BBC Radio 4
Cutting up the Cut-Up / Dan Shepherd / Broadcast 25th June 2015
I am one of several contributors including Cassetteboy, Kevin Foakes (aka DJ Food), artist Vicki Bennett and Coldcut's Matt Black who are discussing our use of the cut-up technique in our work. I talk about my 2002 alphabetical rearrangement of President Bush's "Axis of Evil" speech; Qaeda, quality, question, quickly, quickly, quiet.
From the Radio 4 website:
"The writer Ken Hollings examines how an artistic device called the 'cut-up' has been employed by artists and satirists to create new meanings from pre-existing recorded words.
Today's digital age has allowed multi-media satirists like Cassetteboy to mock politicians and TV celebrities online by re-editing - or cutting up - their broadcast words. But the roots of this technique go back to the early days of the avant-garde. The intention has always been to amuse, to surprise, and to question.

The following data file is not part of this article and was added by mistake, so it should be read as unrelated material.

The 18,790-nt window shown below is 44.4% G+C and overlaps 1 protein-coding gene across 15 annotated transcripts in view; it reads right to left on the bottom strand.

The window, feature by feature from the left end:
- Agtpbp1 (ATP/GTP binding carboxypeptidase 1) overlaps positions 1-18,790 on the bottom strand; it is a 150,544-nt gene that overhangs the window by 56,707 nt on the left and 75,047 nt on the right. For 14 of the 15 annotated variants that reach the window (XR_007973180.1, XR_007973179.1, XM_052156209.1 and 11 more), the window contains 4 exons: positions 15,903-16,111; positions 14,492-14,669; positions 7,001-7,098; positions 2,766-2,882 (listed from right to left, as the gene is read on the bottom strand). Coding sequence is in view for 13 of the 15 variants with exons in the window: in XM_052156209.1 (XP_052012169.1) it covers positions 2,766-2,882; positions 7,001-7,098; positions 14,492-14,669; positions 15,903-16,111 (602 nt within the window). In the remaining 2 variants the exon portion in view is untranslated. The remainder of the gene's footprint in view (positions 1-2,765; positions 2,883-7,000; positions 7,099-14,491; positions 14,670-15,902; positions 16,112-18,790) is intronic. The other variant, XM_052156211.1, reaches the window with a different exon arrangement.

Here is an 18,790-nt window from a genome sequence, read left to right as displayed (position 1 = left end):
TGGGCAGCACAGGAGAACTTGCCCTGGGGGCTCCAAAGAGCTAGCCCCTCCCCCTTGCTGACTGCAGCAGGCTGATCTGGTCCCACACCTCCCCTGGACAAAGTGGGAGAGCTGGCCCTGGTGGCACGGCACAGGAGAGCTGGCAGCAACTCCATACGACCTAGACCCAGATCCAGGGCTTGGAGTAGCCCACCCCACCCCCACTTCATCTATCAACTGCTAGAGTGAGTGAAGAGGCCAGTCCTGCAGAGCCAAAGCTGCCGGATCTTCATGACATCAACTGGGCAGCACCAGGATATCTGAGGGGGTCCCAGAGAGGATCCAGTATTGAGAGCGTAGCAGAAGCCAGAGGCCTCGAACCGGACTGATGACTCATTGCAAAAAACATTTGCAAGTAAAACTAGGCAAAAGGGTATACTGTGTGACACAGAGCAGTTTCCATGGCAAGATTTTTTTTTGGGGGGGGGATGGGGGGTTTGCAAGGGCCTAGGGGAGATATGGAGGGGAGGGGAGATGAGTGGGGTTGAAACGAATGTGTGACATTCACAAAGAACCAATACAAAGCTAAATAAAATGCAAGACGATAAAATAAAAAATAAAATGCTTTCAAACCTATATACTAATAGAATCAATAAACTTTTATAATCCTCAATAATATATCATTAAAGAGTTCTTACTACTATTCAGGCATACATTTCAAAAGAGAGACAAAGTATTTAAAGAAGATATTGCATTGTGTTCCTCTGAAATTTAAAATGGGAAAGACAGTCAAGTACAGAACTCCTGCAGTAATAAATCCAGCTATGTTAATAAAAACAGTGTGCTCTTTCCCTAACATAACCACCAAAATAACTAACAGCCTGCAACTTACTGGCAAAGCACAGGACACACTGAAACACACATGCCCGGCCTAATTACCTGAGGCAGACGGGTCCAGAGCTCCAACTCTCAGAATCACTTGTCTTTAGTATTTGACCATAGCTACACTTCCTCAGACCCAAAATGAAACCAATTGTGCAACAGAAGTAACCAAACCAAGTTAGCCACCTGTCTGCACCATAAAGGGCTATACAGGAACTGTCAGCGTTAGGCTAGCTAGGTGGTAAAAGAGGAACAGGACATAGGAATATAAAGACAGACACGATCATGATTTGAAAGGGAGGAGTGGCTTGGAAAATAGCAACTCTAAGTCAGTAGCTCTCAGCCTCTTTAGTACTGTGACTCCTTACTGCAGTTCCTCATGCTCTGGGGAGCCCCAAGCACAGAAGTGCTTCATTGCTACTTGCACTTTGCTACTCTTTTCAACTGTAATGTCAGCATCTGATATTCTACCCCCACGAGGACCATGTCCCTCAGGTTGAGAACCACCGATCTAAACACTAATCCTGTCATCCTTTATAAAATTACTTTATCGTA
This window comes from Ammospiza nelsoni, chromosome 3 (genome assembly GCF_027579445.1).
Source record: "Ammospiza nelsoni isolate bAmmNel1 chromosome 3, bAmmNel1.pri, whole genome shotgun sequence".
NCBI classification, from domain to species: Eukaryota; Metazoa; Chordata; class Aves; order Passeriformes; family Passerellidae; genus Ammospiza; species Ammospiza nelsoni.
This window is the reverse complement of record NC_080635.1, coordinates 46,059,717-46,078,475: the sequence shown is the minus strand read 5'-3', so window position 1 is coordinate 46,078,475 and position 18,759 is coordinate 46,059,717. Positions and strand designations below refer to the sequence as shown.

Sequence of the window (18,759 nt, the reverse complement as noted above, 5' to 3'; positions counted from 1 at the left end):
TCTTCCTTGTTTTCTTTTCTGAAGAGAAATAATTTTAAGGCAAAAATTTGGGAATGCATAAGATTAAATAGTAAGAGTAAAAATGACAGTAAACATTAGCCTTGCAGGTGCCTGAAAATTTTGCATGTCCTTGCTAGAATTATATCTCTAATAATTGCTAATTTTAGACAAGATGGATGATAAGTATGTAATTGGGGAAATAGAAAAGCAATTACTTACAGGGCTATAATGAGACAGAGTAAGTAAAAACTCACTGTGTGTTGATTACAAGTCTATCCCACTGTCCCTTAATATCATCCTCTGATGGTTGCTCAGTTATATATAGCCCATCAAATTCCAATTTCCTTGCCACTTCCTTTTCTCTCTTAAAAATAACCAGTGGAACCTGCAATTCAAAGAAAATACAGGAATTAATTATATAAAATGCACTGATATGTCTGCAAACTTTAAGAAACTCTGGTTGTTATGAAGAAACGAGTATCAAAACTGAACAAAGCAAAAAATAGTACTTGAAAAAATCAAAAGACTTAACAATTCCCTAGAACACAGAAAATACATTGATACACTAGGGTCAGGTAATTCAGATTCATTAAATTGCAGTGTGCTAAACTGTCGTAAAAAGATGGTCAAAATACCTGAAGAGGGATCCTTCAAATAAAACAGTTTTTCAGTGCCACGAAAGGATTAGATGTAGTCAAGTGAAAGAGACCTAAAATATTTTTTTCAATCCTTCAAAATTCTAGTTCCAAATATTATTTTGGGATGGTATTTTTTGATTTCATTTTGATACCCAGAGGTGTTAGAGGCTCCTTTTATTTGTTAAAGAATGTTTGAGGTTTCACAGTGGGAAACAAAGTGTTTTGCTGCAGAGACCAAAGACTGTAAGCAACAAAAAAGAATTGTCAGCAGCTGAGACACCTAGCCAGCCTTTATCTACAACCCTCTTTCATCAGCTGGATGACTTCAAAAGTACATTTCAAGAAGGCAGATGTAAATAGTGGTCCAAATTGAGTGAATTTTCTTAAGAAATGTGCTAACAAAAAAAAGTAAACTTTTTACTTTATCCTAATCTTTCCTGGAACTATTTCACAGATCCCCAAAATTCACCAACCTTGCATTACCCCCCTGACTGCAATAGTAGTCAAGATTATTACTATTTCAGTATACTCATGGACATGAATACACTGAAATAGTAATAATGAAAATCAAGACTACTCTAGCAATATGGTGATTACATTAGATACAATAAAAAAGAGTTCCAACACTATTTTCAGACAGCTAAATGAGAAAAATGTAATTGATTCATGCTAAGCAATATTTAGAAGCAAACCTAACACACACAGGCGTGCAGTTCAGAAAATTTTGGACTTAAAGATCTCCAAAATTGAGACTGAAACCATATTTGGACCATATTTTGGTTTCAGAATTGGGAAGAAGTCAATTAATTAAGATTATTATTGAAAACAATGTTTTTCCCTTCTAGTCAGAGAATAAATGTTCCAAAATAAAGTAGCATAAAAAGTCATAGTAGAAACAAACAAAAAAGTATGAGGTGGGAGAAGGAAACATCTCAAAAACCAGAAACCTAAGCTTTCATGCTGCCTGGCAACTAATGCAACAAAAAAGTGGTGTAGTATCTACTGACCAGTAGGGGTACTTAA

The founder of the Dadaist movement, the poet Tristan Tzara, proposed in 1920 that a poem could be created simply by pulling random words cut from a newspaper out of a hat. And it was this idea of the random juxtaposition of text, of creating new meanings from pre-existing material, that so appealed to the painter Brion Gysin in the late 1950s when he and his friend, the American writer William S Burroughs, began applying the technique not just to text but to other media too - including words recorded on tape.
From that point on, the recorded spoken word cut-up acquired a voice of its own, with less random, more deliberate, planned forms starting to emerge.
Radio 4's 'On the Hour' used the cut-up to satirise the culture of broadcast news. The producer of that series, Armando Iannucci, is just one of a number of artists who talk to Ken Hollings about the evolution and impact of the technique."
Producer: Dan Shepherd
A Far Shoreline production for BBC Radio 4.